Jeroen van Veen is our Operations Manager down under in Australia. We chatted to him to dig a little deeper into the work he does over there for Land Life, how he sees the future of Land Life’s presence and why it is pivotal that we act now in restoring Australian land.
Hi Jeroen, can you tell us a little bit about yourself?
My name is Jeroen, I’m the representative of Land Life in Australia and I am in charge of making sure projects get started and come to completion, planting lots of trees, reconnecting the landscape and restoring the biodiversity values in Australia
What is Land Life doing in Australia?
Land Life is working with local partners to gain access to degraded land, so that we can put the native bush back in. Land Life invests in reforestation projects, bringing in science and technology to our plantings, and our local partners implement the projects. Our local partners are very experienced in this, so we are not going in with a European perspective, but using local knowledge to navigate how we restore. We support our local partners in putting the trees back in the ground and restoring the land so the native species can thrive and move between the different areas of landscape and cope with the onslaught of climate change.
What impact have our projects in Australia had so far?
We’ve done five projects so far, one smaller, a 50-hectare project to test the water. That’s going really well. Bush Heritage Australia has bought that land to include in their national reserve system to protect it fully. Native bush is growing back and already I have seen some reptiles and birds that weren’t there before, so already the positive impact on the ecosystem restoration is visible.
In the second project, Morrl Morrl, we increased a public land reserve by about two-thirds. We did this in collaboration with the local rangers in Victoria. The impact we are getting there is that that block of land was leaking a lot of soil into the river systems. Our trees are holding that soil together better already. The erosion of this land has slowed, the sedimentation that comes off that property has decreased significantly and the health of the river has improved somewhat. We’ve already seen quite a number of bird species using that patch of restored vegetation and it is producing nectar already, so the first signs that it functioning as an ecosystem are there.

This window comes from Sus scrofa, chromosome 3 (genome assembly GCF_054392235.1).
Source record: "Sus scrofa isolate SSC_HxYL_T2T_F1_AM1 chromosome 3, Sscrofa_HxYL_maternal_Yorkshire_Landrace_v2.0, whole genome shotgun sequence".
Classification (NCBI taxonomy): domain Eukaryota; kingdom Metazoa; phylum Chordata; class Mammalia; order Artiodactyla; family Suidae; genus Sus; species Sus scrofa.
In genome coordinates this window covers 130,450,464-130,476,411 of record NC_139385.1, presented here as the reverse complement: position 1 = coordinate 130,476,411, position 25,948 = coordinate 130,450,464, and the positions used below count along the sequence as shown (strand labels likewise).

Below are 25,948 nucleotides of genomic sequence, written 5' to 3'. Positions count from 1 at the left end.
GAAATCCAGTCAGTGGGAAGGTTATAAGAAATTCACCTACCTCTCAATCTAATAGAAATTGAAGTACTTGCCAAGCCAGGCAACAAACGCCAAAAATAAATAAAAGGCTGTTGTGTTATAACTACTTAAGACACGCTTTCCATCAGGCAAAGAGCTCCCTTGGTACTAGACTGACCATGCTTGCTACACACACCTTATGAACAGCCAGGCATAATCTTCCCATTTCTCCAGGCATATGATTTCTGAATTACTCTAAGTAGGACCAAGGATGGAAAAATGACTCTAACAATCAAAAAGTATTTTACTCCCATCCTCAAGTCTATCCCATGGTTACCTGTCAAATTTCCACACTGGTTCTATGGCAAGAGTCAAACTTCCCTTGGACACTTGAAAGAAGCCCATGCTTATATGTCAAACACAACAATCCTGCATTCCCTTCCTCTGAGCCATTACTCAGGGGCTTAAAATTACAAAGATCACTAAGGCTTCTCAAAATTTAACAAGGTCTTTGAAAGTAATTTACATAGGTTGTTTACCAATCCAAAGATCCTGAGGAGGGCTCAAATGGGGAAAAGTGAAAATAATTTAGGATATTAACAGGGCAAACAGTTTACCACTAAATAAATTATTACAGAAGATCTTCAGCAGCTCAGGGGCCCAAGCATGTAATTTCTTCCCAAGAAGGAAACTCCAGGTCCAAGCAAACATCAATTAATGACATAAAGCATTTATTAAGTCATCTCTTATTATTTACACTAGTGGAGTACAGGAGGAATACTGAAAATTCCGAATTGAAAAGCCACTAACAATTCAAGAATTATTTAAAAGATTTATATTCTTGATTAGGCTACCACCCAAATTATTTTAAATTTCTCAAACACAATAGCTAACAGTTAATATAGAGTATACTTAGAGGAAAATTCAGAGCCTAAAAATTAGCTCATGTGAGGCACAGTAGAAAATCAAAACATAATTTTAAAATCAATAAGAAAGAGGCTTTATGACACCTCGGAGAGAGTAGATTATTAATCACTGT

Last year we planted out the largest project that we have done so far, Moolangundi in New South Wales, where we have planted 600 hectares of vegetation type that is threatened at a national level; the inland slope grassy woodland type of vegetation. We planted lots of trees, 90 % of which involved putting seed in the ground and the other 10% was planting young trees. These have a listing at the federal level including Grey Box Eucalypt, Yellow Box Eucalypt, Blakeley’s Red Gum and White Box Eucalypt. Among other species, we plant a lot of eucalyptus-type trees. Putting 600 hectares of that back is just fantastic and it has been noticed by our colleagues at other environmental organizations in Australia. We are making a local impact ecologically but also an impact on the environmental community in Australia so doors are opening up for us to do more of this work.
What are the biggest risks and challenges for Land Life reforestation projects in Australia for 2022?
Well, so far we have only really worked in Victoria and New South Wales. Obviously, there are all these other states that we can expand into; Queensland, Western Australia and Tasmania would be the main ones we would like to do projects in. Also, New Zealand has lots of land that need restoration. We haven’t actually yet worked on Aboriginal-controlled land and there are lots of lands that have come under indigenous control where there are restoration needs. So there are a lot of opportunities and lots of land that we can help to restore in both Australia and New Zealand. The need is there, the opportunities are there, and we definitely want projects in all the states I just mentioned, so we are working on new partnerships and looking for new partners in those areas. We like to see increases and upscaling on all fronts and the great thing about this is that the forest type in Australia are all hardwood forests, so they are incredibly carbon-dense systems. We not only score incredible gains at the biodiversity level but also will see a huge impact on the overall CO2 levels in the atmosphere. Every forest we plant is a carbon sink.
Why is it urgent to reforest Australia now?
The impacts of climate change are happening now, the biodiversity levels are declining and it is urgent that we intervene now. If we don’t, we are going to see species that are unique to the world disappear. Australia’s biodiversity is mainly endemic, meaning it exists only in Australia. Some 8-10% of all plants and animals in the world exist only on this continent. That means if species are lost in Australia, then they are extinct globally. Humanity needs to look after biodiversity values worldwide and this important worldwide move will be greatly assisted by looking after Australia. For all of us that is significant, not only for Australia. That’s why we need to work now and why Land Life is planting more hectares and more trees every year.